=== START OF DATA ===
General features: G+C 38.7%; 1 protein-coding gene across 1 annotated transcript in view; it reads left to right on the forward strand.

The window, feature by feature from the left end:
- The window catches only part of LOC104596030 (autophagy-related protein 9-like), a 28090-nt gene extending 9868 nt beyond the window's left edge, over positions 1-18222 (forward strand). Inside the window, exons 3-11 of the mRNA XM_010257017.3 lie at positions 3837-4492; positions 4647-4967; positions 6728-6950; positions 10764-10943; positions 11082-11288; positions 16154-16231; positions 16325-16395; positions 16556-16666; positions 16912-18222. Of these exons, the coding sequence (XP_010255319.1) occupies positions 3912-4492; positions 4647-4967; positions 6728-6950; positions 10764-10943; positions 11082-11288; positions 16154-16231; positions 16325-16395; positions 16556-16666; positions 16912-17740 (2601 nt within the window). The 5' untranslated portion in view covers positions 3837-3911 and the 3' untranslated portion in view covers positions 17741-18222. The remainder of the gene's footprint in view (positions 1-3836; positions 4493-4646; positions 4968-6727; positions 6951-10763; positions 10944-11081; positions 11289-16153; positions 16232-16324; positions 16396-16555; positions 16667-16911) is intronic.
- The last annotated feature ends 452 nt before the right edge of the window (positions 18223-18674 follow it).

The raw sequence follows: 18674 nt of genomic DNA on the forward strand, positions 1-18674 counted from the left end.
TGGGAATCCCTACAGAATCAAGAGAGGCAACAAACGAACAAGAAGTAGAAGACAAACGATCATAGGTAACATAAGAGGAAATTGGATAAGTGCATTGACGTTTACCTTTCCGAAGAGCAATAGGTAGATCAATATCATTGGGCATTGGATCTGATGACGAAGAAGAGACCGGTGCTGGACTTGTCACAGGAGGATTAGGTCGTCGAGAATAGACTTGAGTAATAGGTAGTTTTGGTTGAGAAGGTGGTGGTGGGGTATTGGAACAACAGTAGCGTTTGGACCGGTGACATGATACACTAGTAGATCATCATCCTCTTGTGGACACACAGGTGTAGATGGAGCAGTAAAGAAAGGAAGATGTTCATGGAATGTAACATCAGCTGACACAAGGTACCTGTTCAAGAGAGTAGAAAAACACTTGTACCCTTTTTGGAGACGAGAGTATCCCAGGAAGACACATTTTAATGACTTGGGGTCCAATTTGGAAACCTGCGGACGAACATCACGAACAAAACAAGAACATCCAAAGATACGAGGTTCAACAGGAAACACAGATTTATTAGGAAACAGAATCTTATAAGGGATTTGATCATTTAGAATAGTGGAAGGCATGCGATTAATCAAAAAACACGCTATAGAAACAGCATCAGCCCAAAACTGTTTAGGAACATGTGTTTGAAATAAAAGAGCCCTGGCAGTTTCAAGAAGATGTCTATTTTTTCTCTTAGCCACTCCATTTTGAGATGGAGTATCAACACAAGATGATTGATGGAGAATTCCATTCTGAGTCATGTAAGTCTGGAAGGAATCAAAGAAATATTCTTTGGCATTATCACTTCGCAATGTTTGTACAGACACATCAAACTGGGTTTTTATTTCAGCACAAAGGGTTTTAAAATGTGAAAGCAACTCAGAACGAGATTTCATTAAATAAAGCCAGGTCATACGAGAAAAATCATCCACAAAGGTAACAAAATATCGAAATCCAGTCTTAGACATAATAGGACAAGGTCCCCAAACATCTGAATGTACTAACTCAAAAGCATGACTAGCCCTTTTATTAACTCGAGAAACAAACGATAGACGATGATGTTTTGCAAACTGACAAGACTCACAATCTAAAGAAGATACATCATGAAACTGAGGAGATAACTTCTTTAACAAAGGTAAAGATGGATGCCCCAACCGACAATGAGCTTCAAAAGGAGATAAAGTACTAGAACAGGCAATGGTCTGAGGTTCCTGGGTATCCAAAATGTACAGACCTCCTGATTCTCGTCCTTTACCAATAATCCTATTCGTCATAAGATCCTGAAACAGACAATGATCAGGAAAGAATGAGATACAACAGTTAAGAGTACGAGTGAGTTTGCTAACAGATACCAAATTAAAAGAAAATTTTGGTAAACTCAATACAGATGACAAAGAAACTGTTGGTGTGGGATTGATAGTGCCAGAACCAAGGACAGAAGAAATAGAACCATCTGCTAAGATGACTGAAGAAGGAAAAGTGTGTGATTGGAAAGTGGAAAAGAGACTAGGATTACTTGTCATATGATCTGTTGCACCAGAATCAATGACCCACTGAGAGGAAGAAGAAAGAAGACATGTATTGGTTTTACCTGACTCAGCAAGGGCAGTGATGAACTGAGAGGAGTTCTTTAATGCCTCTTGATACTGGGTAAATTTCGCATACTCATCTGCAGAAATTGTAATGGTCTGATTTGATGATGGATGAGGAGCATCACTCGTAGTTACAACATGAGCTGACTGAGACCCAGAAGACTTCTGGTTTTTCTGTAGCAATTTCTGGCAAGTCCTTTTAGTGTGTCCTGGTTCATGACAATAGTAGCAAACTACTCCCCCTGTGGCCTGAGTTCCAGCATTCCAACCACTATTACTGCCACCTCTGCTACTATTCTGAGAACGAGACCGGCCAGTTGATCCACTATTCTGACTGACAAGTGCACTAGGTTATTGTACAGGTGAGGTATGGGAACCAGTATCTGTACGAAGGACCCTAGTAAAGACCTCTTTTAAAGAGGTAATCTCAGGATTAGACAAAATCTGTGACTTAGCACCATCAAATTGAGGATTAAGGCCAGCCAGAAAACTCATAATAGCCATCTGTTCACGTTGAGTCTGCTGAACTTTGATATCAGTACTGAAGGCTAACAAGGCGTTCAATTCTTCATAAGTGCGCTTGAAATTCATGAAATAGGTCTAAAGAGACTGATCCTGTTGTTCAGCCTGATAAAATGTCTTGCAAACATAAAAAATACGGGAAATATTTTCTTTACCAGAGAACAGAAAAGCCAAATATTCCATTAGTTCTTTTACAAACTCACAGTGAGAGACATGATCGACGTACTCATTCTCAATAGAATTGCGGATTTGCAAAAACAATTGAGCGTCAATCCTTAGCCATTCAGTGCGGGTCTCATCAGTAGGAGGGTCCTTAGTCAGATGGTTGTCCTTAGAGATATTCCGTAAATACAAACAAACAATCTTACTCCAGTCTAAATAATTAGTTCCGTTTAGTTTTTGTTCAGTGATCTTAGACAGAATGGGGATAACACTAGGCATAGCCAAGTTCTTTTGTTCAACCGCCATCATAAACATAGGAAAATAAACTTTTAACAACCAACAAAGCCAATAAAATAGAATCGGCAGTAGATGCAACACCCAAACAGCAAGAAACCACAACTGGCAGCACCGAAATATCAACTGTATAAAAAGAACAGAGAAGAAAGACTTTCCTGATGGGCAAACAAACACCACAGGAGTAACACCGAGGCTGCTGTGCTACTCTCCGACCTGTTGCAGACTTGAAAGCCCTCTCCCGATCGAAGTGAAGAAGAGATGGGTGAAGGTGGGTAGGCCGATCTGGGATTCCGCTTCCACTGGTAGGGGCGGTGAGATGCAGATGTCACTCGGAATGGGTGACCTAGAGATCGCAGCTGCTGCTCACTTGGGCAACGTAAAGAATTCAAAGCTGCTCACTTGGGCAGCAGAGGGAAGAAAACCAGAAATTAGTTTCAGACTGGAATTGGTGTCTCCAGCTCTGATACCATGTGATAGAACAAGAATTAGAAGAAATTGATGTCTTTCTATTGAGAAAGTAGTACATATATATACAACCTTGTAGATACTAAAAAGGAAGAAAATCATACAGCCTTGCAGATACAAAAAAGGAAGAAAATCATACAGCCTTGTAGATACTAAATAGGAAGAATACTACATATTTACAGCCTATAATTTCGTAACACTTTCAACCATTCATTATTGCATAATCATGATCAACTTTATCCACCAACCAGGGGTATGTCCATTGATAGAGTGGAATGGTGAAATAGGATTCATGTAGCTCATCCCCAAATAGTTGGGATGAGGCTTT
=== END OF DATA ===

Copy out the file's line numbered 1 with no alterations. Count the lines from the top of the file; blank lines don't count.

General features: G+C 38.7%; 1 protein-coding gene across 1 annotated transcript in view; it reads left to right on the forward strand.